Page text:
My neighbor grew up in Poland under communism. He wanted better clothing for himself and his family, so managed to find some in a city somewhere. He got more than he needed because his friends wanted the better clothing. He sold them clothes with a markup.

It was illegal, he left the country because he saw no way he could improve his future or that of his children.

It isn't neutral. That is like saying the desire to eat is neutral. The communists weren't neutral when they outlawed the market.

http://msbusiness.com/2012/09/vicksburg-hotel-owners-arrested-for-price-gouging/

Price gouging during emergencies is not unique to Mississippi, just after the Rodney King riots I got a knock on the door from the LAPD since I had sold some food--at cost mind you--to some neighbors and they (or somebody who was passing by, not clear) had the gall to complain, when there was severe food shortages and I gave up my food to help them. I think it was a practical joke, but it was annoying that they had to call the police for their 'gag' (these neighbors had loud sex and I complained once to somebody they knew, so that's why I think it was a gag type retribution). The LAPD --who arguably should have been catching crooks--cautioned me and nothing further came of it. About that same time the black major of LA--Tom something or another, Bradley?--instituted water rationing (which I also ignored and got cautioned for) when farmers in California were growing rice in the desert. Welcome to socialist AmeriKKKa!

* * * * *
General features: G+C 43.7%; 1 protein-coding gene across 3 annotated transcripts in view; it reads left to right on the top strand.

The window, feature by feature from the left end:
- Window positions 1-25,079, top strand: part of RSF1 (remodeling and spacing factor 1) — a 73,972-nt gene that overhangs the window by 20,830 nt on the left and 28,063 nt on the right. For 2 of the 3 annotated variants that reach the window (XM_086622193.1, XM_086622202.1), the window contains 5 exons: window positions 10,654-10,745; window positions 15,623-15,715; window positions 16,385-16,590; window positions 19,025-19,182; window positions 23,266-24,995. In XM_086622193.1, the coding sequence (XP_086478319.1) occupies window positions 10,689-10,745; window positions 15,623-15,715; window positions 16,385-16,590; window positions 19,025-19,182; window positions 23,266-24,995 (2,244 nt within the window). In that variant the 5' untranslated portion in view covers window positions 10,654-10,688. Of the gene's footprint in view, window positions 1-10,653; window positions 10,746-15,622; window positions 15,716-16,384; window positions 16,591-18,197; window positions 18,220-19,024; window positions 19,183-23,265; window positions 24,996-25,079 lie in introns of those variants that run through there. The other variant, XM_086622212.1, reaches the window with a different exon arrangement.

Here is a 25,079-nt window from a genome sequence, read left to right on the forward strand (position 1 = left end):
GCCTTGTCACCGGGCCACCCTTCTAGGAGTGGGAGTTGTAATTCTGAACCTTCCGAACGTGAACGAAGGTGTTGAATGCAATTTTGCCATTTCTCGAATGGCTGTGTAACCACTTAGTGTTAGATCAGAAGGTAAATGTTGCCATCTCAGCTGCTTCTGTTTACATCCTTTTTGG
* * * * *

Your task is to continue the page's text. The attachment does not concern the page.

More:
Bonus trivia: Orange County, CA --a diehard free marketeer county in or around Long Beach--defaulted on their bonds! LOL.

Why not? The risk of default should have been priced in.

Respond

Add Comment

Respond

Add Comment

Respond

Add Comment

Respond

Add Comment

Well.....yeah. The free market doesn't presume to set anyone's priorities; it's up to the individual to do so. You can find pretty much anything you want; it's up to you to pick and choose what you want.